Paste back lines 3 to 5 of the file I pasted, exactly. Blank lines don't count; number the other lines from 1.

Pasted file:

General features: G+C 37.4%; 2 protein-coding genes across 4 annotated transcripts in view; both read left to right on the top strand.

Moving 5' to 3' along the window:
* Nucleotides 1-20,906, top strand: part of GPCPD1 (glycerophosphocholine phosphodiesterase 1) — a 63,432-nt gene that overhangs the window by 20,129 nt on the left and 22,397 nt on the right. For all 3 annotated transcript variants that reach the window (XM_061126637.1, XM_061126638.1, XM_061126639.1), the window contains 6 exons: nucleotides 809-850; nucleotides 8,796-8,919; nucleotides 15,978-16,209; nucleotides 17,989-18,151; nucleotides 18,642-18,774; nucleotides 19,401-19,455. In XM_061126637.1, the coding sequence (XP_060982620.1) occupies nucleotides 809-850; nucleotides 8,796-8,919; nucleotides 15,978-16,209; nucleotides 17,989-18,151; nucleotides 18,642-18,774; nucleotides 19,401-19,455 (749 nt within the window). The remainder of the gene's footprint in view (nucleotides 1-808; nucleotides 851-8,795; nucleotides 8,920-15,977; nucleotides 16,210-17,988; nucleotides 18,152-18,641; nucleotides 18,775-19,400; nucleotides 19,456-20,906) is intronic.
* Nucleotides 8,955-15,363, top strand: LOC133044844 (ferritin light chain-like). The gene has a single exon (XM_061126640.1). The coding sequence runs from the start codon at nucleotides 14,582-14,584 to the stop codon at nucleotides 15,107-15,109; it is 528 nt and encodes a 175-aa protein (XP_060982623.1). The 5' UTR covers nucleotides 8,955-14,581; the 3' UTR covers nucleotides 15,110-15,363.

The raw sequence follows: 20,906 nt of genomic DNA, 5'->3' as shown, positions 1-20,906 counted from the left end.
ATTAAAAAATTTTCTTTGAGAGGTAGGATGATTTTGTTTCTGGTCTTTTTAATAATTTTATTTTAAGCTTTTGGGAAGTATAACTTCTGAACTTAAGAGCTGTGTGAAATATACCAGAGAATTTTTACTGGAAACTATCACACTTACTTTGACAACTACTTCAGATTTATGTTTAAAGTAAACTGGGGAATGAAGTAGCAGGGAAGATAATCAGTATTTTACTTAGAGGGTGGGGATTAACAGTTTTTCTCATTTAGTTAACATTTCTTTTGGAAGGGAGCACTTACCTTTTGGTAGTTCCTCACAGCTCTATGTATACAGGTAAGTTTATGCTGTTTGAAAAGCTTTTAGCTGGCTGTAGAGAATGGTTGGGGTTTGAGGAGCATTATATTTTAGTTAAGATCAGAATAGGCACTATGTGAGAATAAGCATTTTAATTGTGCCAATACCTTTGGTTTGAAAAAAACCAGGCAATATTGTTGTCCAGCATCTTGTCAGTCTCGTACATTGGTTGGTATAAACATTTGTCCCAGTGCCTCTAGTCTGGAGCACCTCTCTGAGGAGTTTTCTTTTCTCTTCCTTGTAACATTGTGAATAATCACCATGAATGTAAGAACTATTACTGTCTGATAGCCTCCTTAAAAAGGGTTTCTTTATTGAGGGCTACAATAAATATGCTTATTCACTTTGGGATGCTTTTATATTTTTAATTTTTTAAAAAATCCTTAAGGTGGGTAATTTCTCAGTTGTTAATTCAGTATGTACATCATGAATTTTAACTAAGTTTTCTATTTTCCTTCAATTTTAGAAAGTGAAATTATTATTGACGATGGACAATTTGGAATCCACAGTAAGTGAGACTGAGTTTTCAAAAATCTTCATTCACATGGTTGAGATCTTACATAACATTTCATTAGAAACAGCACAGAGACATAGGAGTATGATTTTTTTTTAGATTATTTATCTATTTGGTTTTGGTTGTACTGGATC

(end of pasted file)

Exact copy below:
* Nucleotides 1-20,906, top strand: part of GPCPD1 (glycerophosphocholine phosphodiesterase 1) — a 63,432-nt gene that overhangs the window by 20,129 nt on the left and 22,397 nt on the right. For all 3 annotated transcript variants that reach the window (XM_061126637.1, XM_061126638.1, XM_061126639.1), the window contains 6 exons: nucleotides 809-850; nucleotides 8,796-8,919; nucleotides 15,978-16,209; nucleotides 17,989-18,151; nucleotides 18,642-18,774; nucleotides 19,401-19,455. In XM_061126637.1, the coding sequence (XP_060982620.1) occupies nucleotides 809-850; nucleotides 8,796-8,919; nucleotides 15,978-16,209; nucleotides 17,989-18,151; nucleotides 18,642-18,774; nucleotides 19,401-19,455 (749 nt within the window). The remainder of the gene's footprint in view (nucleotides 1-808; nucleotides 851-8,795; nucleotides 8,920-15,977; nucleotides 16,210-17,988; nucleotides 18,152-18,641; nucleotides 18,775-19,400; nucleotides 19,456-20,906) is intronic.
* Nucleotides 8,955-15,363, top strand: LOC133044844 (ferritin light chain-like). The gene has a single exon (XM_061126640.1). The coding sequence runs from the start codon at nucleotides 14,582-14,584 to the stop codon at nucleotides 15,107-15,109; it is 528 nt and encodes a 175-aa protein (XP_060982623.1). The 5' UTR covers nucleotides 8,955-14,581; the 3' UTR covers nucleotides 15,110-15,363.

The raw sequence follows: 20,906 nt of genomic DNA, 5'->3' as shown, positions 1-20,906 counted from the left end.